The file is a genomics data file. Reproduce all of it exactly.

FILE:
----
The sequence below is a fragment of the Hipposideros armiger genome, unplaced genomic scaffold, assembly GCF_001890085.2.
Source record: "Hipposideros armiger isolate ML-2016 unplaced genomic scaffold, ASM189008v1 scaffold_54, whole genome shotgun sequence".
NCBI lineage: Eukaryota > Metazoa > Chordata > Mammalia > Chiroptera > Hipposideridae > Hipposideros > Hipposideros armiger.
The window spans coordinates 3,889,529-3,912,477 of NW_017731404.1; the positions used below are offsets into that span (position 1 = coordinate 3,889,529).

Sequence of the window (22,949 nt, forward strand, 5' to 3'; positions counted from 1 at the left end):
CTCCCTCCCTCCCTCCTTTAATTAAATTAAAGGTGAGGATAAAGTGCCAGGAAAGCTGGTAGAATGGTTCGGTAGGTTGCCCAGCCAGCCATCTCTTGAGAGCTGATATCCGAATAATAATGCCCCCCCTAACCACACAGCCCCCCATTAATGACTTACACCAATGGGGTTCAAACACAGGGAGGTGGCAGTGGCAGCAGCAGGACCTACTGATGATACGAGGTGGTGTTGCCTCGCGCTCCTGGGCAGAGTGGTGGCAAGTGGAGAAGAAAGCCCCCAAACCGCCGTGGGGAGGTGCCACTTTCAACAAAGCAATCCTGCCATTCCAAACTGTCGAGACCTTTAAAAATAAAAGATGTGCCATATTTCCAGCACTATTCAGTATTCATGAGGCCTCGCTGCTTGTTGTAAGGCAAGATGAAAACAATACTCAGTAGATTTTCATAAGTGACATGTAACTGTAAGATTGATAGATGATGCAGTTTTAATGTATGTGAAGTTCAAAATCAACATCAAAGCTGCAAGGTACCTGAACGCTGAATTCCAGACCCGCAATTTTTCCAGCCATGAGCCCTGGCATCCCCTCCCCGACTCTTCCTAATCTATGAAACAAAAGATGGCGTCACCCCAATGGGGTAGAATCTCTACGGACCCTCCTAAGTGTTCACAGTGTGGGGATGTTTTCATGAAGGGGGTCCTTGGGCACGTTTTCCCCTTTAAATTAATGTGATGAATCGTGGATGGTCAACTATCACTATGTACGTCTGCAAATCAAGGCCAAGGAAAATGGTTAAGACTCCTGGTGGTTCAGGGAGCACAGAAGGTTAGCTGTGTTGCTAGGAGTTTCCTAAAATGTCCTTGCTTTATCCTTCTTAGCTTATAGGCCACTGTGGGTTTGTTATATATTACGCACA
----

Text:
The sequence below is a fragment of the Hipposideros armiger genome, unplaced genomic scaffold, assembly GCF_001890085.2.
Source record: "Hipposideros armiger isolate ML-2016 unplaced genomic scaffold, ASM189008v1 scaffold_54, whole genome shotgun sequence".
NCBI lineage: Eukaryota > Metazoa > Chordata > Mammalia > Chiroptera > Hipposideridae > Hipposideros > Hipposideros armiger.
The window spans coordinates 3,889,529-3,912,477 of NW_017731404.1; the positions used below are offsets into that span (position 1 = coordinate 3,889,529).

Sequence of the window (22,949 nt, forward strand, 5' to 3'; positions counted from 1 at the left end):
CTCCCTCCCTCCCTCCTTTAATTAAATTAAAGGTGAGGATAAAGTGCCAGGAAAGCTGGTAGAATGGTTCGGTAGGTTGCCCAGCCAGCCATCTCTTGAGAGCTGATATCCGAATAATAATGCCCCCCCTAACCACACAGCCCCCCATTAATGACTTACACCAATGGGGTTCAAACACAGGGAGGTGGCAGTGGCAGCAGCAGGACCTACTGATGATACGAGGTGGTGTTGCCTCGCGCTCCTGGGCAGAGTGGTGGCAAGTGGAGAAGAAAGCCCCCAAACCGCCGTGGGGAGGTGCCACTTTCAACAAAGCAATCCTGCCATTCCAAACTGTCGAGACCTTTAAAAATAAAAGATGTGCCATATTTCCAGCACTATTCAGTATTCATGAGGCCTCGCTGCTTGTTGTAAGGCAAGATGAAAACAATACTCAGTAGATTTTCATAAGTGACATGTAACTGTAAGATTGATAGATGATGCAGTTTTAATGTATGTGAAGTTCAAAATCAACATCAAAGCTGCAAGGTACCTGAACGCTGAATTCCAGACCCGCAATTTTTCCAGCCATGAGCCCTGGCATCCCCTCCCCGACTCTTCCTAATCTATGAAACAAAAGATGGCGTCACCCCAATGGGGTAGAATCTCTACGGACCCTCCTAAGTGTTCACAGTGTGGGGATGTTTTCATGAAGGGGGTCCTTGGGCACGTTTTCCCCTTTAAATTAATGTGATGAATCGTGGATGGTCAACTATCACTATGTACGTCTGCAAATCAAGGCCAAGGAAAATGGTTAAGACTCCTGGTGGTTCAGGGAGCACAGAAGGTTAGCTGTGTTGCTAGGAGTTTCCTAAAATGTCCTTGCTTTATCCTTCTTAGCTTATAGGCCACTGTGGGTTTGTTATATATTACGCACA